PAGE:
By now you all know how obsessed I am with the glow. I've dealt with skin issues for a long time, and I'm hyper-sensitive so those two things have prompted me to seek out the most nutrient dense foods on the planet. I'm also a research nerd and I want to know how to look and feel my best all the time... plus perform well and kick bootay in the gym. Look good and feel good, say you? My late grandmother used to make us delicious, warming soups all the time, she was my Colombian grandmother so it wasn't weird to have oxtail or pig feet in a boiling pot on the stove. I often think the reason I never broke a bone in my life and why we were pretty strong kids was because we were always hopped up on mineral-rich soup. Something to think about for sure!
So what IS this superfood I speak of? Mineral-rich bone broth. Its properties are incredible. From collagen (hello healthy hair, skin and nails!) to protein to minerals that actually help repair damaged gut lining. The list goes on and on... read more about why bone broth is so incredible here.
I've recently revisited my childhood and I am obsessed once again. By now you've heard New Yorkers are able to sip mineral-rich bone broth from coffee cups while they walks the streets. Gut-healers and autoimmune educators are rejoicing as all major internet publications are speaking of it's benefits and health wonders. Everyone is talking about it. The buzz is loud.
If you want to get the 411 on the FAQ on bone broth and why it IS a superfood, with incredible healing properties, head over here and empower yourself with that knowledge. I want you to know the facts because I'm a no-nonsense kinda gal. But here I'm going to give you my favorite recipe that is super easy, as well as answer a bunch of questions I get a lot when I tell people I drink bone broth on the reg. (By the way, the common response I get from people is "EWWW".)
What does bone broth taste like?
It depends on what kind of bones you use. But it really is nothing strange at all. Chicken bone broth tastes like chicken soup broth. Beef bone broth tastes like beef broth (go figure). Turkey bone broth tastes like -- you guessed it! -- turkey broth. See? Not weird.
How do you drink bone broth?
I drink a mug in the morning, with a little bit of Himalayan sea salt and grated fresh ginger. Since I make it ahead of time and store it, I reheat on medium-low heat until it's ready to drink. Never microwave. You could literally add anything to it, like green onions, parsley, or just a casual S&P dusting to taste. (OK, not literally everything).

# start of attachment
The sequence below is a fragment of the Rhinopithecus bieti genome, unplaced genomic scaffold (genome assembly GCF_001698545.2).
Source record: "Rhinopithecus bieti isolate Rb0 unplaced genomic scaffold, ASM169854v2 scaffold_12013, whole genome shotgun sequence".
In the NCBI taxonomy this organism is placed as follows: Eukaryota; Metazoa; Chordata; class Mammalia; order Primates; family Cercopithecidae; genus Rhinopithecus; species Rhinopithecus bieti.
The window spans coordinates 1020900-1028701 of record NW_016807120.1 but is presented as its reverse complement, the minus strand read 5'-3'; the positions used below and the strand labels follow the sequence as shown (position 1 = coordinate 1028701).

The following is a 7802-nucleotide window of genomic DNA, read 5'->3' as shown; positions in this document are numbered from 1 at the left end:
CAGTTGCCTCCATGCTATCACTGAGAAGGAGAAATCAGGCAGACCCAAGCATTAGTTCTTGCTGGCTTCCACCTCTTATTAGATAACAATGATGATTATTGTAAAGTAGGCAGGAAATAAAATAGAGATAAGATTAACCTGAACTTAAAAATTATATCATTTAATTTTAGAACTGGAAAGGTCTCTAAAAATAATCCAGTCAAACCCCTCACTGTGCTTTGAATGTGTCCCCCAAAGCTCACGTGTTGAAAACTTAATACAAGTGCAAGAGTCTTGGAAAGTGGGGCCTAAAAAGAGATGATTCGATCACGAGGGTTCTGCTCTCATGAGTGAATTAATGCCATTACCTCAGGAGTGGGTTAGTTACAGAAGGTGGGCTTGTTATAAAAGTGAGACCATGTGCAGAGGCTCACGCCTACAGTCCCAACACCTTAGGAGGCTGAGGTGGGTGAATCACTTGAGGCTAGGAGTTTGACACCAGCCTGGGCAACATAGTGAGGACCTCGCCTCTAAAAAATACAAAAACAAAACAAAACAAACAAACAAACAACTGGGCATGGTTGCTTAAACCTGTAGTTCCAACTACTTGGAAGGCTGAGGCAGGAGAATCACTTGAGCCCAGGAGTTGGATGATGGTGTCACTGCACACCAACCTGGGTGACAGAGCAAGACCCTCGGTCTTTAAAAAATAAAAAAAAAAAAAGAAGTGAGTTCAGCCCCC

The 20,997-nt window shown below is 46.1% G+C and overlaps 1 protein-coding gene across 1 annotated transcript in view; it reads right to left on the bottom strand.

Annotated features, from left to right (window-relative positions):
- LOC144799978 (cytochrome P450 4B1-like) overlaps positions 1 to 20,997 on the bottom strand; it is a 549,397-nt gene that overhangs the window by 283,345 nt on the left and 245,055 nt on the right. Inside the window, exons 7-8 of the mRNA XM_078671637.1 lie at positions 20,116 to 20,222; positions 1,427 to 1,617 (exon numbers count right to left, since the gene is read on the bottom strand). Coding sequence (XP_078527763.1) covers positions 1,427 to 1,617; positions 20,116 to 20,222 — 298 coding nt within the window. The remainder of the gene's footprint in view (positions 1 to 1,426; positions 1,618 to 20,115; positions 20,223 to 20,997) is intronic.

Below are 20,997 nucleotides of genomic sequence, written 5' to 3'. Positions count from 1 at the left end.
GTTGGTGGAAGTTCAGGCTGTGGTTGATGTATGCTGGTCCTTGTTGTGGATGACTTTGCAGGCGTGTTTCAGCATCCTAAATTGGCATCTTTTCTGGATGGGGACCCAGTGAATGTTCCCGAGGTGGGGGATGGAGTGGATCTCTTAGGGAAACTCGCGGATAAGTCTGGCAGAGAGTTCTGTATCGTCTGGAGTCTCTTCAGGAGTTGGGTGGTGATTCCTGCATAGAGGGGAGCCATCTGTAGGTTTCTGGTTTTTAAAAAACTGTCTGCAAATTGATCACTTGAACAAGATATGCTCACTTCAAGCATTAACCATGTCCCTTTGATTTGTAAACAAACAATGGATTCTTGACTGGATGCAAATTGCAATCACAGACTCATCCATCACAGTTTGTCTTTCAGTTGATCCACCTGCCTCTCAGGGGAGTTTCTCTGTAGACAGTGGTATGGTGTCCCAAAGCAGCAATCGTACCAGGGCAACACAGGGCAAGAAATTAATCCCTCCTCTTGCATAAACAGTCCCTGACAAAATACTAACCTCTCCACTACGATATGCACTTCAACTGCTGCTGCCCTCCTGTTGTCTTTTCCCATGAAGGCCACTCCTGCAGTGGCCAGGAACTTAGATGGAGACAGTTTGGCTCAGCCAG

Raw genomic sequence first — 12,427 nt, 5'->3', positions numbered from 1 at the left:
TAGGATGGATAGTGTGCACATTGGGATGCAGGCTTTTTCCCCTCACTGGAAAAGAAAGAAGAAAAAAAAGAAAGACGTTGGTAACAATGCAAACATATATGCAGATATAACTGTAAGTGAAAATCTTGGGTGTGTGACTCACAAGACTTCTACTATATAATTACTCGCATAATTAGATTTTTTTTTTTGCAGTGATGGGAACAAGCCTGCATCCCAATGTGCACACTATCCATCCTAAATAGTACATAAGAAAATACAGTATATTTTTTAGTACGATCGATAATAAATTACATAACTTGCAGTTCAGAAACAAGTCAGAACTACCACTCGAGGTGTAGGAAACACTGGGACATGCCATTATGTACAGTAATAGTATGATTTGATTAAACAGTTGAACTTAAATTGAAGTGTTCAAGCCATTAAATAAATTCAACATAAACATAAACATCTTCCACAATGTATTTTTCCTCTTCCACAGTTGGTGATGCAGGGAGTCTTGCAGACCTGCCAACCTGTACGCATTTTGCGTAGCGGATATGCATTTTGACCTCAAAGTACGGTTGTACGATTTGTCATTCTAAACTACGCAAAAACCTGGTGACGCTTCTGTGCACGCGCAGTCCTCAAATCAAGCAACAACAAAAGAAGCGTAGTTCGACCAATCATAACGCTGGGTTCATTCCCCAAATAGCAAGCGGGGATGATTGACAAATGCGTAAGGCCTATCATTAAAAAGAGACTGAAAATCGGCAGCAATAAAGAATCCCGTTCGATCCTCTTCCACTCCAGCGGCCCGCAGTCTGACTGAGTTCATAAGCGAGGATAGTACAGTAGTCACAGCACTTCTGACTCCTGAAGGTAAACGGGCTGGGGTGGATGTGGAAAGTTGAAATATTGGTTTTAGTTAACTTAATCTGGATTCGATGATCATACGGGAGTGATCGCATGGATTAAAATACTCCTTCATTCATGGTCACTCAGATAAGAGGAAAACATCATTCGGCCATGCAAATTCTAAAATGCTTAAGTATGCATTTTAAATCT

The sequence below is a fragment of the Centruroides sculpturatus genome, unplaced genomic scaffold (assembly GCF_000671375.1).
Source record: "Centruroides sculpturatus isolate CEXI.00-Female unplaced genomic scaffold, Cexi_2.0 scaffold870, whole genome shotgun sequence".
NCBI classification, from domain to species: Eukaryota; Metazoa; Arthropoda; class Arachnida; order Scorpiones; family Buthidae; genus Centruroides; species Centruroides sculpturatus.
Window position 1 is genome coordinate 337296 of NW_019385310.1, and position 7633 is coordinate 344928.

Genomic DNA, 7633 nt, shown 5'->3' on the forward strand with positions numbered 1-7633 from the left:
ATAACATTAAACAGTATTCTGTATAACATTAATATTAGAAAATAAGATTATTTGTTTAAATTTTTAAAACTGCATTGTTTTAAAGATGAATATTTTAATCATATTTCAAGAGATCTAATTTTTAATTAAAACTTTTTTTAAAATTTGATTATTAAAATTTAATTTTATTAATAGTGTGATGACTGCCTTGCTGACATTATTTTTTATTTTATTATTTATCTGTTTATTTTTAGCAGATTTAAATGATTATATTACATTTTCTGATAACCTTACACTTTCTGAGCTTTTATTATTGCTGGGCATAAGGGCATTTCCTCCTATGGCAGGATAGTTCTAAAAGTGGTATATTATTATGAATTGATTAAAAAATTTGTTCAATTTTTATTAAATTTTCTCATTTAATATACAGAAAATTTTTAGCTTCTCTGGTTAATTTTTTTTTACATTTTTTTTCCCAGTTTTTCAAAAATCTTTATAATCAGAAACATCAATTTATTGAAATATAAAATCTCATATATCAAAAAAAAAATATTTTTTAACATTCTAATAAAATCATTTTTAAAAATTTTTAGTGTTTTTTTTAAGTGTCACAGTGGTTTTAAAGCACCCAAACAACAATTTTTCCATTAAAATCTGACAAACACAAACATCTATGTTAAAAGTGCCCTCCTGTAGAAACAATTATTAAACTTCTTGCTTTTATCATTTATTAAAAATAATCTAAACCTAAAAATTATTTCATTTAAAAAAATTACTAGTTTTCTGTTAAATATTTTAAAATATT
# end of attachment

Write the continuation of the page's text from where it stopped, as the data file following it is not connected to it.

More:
Can I drink it everyday?
Absolutely! Right now I'm drinking it every morning, especially given the winter season plus the amount of sick people around. Not to mention with the added stress of the holiday season, I want to make sure I am bulletproof this time of year. Getting sick is not an option for me, and shouldn't be for you either!
Where can I get grass-fed beef bones or pastured poultry bones?
Some Whole Foods will carry these higher quality bones, so just pop in and ask your butcher. If you have no luck there, I would just go straight to a local farmer (which is what I like to do). Find a local sustainable farm in your area by searching on www.eatwild.com.
What type of bones do you use?
I've made turkey, chicken and beef bone broth. If I'm using pastured chicken or turkey I'll use necks, backs and feet (if I can find them). If I'm making beef bone broth I will get large soup bones, knuckles, or marrow bones. You can also mix up the types of bones, there's no right or wrong way, just make sure they are high quality because it does make a significant difference.
Do you really notice a difference when you drink it?
As with all things non-gimmicky, bone broth is not a magic pill type of thing. But when I am consistent I notice a huge difference in my digestion, skin, and nails. And I haven't gotten sick at all, which is great since I'm notoriously miserable in the winter.
Ok, cool. So how do I make it?
Glad to have you on board. Here is the easiest way I have found to make bone broth...
2 lbs grass-fed or pastured bones with some meat left on
3-4 stalks organic celery, washed and chopped
3-4 organic carrots, peeled and chopped
1 large yellow organic onion, chopped
2-3 cloves garlic, smashed and peeled
4 quarts filtered water
2 tbsp organic apple cider vinegar (I use Bragg's)
1 tsp himalayan pink salt
1/2 thumb fresh ginger (optional but I LOVE it)
1 bunch fresh parsley, chopped
Place all ingredients in crockpot and cook on high until liquid comes to a boil, then reduce to low. Cook poultry bones for 24 hours, and beef bones for 48 hours.
Once cooking time is up, turn off the crockpot and allow to cool. Once cool, I take out the ceramic insert of the crock pot and put the whole thing in the fridge, this allows the fat to rise so I can easily scrape it off. You can save the tallow or chuck it (or give it to your dogs as a treat - mine love it!). Then strain in a fine mesh strainer and throw away the vegetables.
I then store the prepared bone broth in several mason jars in the fridge for up to 3 days. It rarely lasts that long though! :) Bone broth can freeze, but I've never done it myself.
So what do you think? Would you make bone broth in the name of glowing beauty and healthy digestion? (The answer of course is YES!) PS- redeem bonus points by using this bag to bring home all the goods you hunt and gather for your bone broth.
To boiled bones and beauty,